Even in Rome too little provision is made for someone who seriously wants to study his way into the total concept. He must piece it all together from innumerable, although extremely valuable ruins. Admittedly, few foreign visitors are truly serious about seeing and learning anything worthwhile. They follow their own whims, their own notions, and of course that fact is not lost on those who have to do with them. Every guide has particular ends in view, each one tries to recommend some tradesman or promote some artist, and why not? Does not the inexperienced visitor spurn the most superb things that are offered him?
It would have been a tremendous advantage to study—indeed a special museum would have come into being—if the government, which has to grant permission before any ancient relic can be exported, had firmly demanded that a plaster cast of the item always be furnished. But even if a pope had had such an idea, there would have been general opposition, for in a few years people would have been appalled at the value and importance of the things that had been exported, since the permissions to do so in individual cases can be obtained secretly and by various means.
Now it is constantly getting harder for me to give an account of my Roman sojourn; for just as the sea is found to be ever deeper, the farther one goes into it, so it is with me in my inspection of the city.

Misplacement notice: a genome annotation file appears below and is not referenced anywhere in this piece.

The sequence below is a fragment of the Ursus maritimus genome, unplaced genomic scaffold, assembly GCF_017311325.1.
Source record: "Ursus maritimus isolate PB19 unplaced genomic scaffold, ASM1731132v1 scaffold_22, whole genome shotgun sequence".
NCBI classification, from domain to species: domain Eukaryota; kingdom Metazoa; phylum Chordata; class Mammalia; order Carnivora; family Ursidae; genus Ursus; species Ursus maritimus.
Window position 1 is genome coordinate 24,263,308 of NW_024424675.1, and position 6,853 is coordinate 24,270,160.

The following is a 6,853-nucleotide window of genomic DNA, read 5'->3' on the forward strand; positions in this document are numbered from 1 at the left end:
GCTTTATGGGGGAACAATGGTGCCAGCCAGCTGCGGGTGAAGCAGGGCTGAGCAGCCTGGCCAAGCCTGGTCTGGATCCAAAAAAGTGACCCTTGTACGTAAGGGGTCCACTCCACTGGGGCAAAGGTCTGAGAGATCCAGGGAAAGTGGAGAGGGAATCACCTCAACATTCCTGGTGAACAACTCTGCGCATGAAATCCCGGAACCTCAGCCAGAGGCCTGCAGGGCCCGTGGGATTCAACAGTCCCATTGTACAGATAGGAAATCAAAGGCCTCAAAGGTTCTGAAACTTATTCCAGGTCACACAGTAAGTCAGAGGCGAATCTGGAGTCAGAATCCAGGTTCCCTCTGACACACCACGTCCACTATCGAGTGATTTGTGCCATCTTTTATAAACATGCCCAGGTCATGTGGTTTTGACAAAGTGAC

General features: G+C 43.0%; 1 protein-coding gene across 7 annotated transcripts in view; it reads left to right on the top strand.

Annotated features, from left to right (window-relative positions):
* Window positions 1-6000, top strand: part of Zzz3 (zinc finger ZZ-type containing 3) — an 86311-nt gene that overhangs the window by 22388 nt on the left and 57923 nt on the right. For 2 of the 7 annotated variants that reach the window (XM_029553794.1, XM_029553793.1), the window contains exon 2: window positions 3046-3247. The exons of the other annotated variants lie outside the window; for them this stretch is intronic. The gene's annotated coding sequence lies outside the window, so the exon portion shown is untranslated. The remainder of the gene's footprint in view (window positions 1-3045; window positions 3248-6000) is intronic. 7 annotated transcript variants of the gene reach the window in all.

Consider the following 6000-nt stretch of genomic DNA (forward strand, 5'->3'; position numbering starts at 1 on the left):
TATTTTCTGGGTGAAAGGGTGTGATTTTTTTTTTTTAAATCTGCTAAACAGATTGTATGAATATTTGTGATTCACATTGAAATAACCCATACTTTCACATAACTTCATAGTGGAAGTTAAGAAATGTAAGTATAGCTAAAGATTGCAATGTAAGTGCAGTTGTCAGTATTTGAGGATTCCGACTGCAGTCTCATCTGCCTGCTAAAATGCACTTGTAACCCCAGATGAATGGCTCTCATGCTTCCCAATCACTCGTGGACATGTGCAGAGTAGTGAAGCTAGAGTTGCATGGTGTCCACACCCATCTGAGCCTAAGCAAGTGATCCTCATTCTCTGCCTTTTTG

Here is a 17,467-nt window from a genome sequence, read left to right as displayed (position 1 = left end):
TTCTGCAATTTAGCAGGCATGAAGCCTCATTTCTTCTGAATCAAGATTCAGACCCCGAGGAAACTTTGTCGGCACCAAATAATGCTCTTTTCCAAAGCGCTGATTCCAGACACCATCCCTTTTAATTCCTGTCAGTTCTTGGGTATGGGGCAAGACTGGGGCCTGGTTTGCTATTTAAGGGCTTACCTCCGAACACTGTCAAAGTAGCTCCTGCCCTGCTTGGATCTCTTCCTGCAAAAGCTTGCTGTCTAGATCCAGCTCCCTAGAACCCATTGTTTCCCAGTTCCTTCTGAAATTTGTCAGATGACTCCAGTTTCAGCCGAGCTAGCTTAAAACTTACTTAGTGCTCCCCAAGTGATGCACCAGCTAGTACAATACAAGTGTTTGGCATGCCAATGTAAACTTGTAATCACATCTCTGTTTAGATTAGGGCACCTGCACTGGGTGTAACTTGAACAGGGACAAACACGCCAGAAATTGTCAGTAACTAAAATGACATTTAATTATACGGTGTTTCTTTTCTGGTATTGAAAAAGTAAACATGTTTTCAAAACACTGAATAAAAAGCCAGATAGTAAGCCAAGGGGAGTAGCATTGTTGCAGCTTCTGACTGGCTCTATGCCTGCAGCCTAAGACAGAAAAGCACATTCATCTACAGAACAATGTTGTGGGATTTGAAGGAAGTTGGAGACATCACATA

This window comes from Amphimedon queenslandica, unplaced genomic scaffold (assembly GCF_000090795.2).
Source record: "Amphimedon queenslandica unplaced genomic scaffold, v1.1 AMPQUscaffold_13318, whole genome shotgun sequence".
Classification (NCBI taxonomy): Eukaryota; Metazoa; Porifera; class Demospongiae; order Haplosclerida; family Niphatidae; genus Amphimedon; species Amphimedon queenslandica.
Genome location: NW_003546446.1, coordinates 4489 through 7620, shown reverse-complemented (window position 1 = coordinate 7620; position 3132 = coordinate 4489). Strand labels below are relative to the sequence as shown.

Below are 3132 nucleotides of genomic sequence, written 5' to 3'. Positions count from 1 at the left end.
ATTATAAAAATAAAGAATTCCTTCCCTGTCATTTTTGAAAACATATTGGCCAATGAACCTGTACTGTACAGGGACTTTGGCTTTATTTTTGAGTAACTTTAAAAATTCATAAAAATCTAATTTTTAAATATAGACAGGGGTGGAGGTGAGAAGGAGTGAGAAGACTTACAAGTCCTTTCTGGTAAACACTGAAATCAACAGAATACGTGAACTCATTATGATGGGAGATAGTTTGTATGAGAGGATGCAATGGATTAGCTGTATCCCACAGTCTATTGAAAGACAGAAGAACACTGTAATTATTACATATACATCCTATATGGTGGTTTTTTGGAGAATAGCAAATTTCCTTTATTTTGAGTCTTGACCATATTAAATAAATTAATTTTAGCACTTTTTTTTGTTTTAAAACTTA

The present cannot be understood without the past, and comparison of the two requires more time and leisure. The very location of this capital of the world leads us back to the building of it. We soon see that it was not a large, competently led, nomadic tribe which settled here and wisely established the hub of a realm; no powerful prince chose this as the appropriate place for a colony to dwell. No, shepherds and riffraff were the first to take up their abode here, and a pair of robust youths laid the foundation for the palaces of the rulers of the world on a hill at whose foot they had once been deposited, between swamps and reeds, by the caprice of an obedient servant. Accordingly, the seven hills of Rome do not rise toward the land lying behind them, but toward the Tiber and the primeval bed of the Tiber, which became the Campus Martius. If further excursions are possible for me in the spring, I shall describe the unfortunate location more extensively. I already feel a cordial sympathy with the sorrows of the Alban women, wailing and lamenting as they saw their town destroyed. They had to forsake a place selected by a clever leader in order to live among the fogs of the Tiber and dwell on the miserable hill Coelius, from which they could look back at their lost paradise. As yet, I know little of the region, but I am convinced that no other town of the ancient world is situated as poorly as Rome. And when the Romans had at last used up all their land, they had to move outside with their country villas, back to the sites of the ruined towns, in order to live and enjoy life.